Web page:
The Cougars' veterans decided to guide their freshmen through summer workouts instead of just throwing them into the fire. Will it pay off?
Once upon a time, incoming freshmen football players would report to Washington State in late June for the start of summer school and summer conditioning, then, while adapting to new surroundings, new coursework and new teammates, they were handed brand new playbooks and told to jump right into the veterans’ summer workouts.
“We came in, you were just thrown into the fire in 7-on-7 and expected to learn the signals. They just gave you a playbook,” said senior receiver Robert Lewis.
This year, however, the Cougars’ senior leadership decided to switch things up. On a suggestion from strength coach Jason Loscalzo – who oversees summer workouts – the Cougars’ revamped the way they orientate their freshmen, and as fall camp revs up this week, it appears to be paying off.
This offseason, “our guys got a lot of work in,” WSU coach Mike Leach told WSU IMG’s Matt Chazanow Wednesday after the Cougars’ first fall camp practice. “They look like they’re in good shape and appear to be today, there’s pretty good endurance out here. And I also think it seems like, with a little more experienced guys (there’s been) a little more skill development with the young guys maybe.”
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Instead of lumping the freshmen into regular summer 7-on-7 drills with all the returners, the Cougars’ upperclassmen started a separate freshmen-only session designed to help ease the newcomers into things.
“Last year and the years before, everyone is out there together and we waited for the freshmen to get out of class,” senior quarterback Luke Falk said in an interview last month. “This year, we got our stuff done, then the freshmen come out and we take them through stuff, whether it be learning our offense, or 7-on-7 or a bunch of drills.
“We’re just doing things more personalized and not waiting around, disorganized, with 85 people out there.”
The bulk of the team would start 7-on-7 drills in the early afternoon., and the freshmen were invited to join the upperclassmen whenever they got out of class.
“We’d tell them to come out when they’re done and see how it’ll be done in the fall, see the tempo and speed, the communication and competitiveness, so they can get a good look,” Falk said. “Sometimes we’d mix a few of them in, but we’re really just kinda keeping the freshmen with each other and getting them to learn at a high level.”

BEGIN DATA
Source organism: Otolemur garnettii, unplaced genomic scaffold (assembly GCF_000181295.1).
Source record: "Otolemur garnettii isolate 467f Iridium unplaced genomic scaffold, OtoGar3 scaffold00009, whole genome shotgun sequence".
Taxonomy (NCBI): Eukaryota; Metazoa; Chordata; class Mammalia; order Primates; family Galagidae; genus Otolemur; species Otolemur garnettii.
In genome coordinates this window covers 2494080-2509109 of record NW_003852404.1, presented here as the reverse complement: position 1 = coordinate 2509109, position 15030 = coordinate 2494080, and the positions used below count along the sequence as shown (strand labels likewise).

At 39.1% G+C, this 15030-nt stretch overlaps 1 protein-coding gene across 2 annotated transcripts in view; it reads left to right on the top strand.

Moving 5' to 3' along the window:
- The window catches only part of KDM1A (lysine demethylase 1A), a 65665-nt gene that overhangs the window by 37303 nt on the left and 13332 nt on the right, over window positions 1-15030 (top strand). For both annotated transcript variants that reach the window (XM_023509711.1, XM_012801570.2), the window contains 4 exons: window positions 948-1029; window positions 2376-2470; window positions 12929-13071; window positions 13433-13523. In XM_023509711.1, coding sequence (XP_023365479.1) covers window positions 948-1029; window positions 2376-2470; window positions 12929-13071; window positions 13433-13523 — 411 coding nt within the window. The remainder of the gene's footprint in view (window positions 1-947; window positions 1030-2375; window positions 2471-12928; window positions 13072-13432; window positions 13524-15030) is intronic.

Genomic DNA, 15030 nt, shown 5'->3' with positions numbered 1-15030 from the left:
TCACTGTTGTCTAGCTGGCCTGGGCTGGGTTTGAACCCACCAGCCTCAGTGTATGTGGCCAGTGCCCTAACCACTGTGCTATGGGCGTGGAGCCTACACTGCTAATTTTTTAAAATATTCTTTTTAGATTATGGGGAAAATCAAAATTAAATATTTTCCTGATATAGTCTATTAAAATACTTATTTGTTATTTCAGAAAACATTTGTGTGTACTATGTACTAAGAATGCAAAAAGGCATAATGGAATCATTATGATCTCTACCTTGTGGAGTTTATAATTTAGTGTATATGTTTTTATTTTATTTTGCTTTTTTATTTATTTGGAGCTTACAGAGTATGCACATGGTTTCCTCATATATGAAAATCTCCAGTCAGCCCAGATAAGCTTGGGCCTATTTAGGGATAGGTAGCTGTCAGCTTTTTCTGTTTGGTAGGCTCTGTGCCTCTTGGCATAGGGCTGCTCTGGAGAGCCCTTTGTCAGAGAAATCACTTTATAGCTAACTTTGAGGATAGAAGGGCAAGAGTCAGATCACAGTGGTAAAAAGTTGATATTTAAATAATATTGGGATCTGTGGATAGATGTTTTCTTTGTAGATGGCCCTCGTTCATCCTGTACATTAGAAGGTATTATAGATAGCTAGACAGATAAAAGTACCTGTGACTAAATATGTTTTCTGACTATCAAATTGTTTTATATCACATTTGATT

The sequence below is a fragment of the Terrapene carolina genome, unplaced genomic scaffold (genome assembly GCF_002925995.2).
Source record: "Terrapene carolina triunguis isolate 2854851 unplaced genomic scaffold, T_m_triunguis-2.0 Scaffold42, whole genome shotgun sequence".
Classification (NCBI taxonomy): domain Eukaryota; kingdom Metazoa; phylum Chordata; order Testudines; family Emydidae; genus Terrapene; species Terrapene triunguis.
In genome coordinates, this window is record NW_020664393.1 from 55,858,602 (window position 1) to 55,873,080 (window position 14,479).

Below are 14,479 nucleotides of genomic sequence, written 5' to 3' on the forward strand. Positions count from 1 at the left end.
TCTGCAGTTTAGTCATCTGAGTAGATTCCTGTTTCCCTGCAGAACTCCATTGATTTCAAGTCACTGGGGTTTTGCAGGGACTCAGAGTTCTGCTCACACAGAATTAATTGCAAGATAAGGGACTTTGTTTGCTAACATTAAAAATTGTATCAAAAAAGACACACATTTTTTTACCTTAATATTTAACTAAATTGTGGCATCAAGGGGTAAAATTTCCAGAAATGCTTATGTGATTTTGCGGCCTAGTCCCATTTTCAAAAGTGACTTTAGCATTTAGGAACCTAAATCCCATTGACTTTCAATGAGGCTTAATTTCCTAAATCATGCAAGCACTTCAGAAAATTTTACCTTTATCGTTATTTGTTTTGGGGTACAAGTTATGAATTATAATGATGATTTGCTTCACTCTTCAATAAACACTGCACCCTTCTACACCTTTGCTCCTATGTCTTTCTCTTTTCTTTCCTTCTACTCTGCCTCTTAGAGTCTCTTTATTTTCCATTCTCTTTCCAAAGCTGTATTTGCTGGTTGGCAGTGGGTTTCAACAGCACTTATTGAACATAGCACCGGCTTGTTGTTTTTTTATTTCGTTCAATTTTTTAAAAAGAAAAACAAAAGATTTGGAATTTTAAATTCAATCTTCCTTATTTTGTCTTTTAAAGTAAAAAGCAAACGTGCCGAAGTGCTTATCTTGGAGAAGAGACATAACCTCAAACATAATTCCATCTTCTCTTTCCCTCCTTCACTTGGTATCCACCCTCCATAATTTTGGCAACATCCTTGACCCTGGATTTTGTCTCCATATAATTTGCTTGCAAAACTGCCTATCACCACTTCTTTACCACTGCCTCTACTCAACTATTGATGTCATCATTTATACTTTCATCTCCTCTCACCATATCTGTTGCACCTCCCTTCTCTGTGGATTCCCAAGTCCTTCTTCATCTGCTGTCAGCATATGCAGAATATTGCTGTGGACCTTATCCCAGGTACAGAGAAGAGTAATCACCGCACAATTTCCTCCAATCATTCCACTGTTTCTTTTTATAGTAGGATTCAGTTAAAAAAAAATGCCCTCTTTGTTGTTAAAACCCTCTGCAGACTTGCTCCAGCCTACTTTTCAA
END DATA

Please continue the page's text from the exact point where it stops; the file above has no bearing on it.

Then, several veterans from each position group stayed out on the practice field to put the freshmen through their paces.
WSU is senior-heavy this year, with 20 players on the roster in their final year of eligibility, and many of these guys hold starting spots on the team. That gave the Cougars lots of volunteers to help coach the 29-member strong freshman class this summer, during a period when the real full-time coaching staff isn’t allowed to work with the athletes.
“We teach them,” Lewis said last month. “We’re like, ‘Here’s the playbook, this is what you have to do, this is the signal for this.’ With us, it was, ‘Here’s the playbook, here you go, you have to learn it.
“Right now we’re out there, and if they have questions, we tell them, so they’re picking it up pretty fast.”
Did these extra freshman-only sessions expedite the newcomers’ acclimation to WSU’s system and understanding of the playbook?
It’s tough to say definitively, but as early on as the first week of July, Falk lauded highly rated freshman wide receiver Jamire Calvin for picking up the offense within two weeks of his arrival in Pullman.
Even Leach seemed surprised by Calvin’s comfort level with the offense when the Cougars started fall camp.
“I would have to say he came out a little more knowledgable and a little more ready to play than I expected,” Leach said of Calvin after practice on Friday evening. “I thought he’d be good, but I thought it would take a little more time to evolve. He’s got a lot of work to do, no question, but I think he’s ahead of schedule.”
This freshman class has also impressed Loscalzo.
“We’ve got some dudes that obviously have studied tape and watched some film,” Loscalzo said. “They come in and they’re pretty sharp in terms of what we’re trying to do offensively and defensively. I think the freshman class is a good crew. A blue collar group. And they work hard. But they’ve got a long way to go.”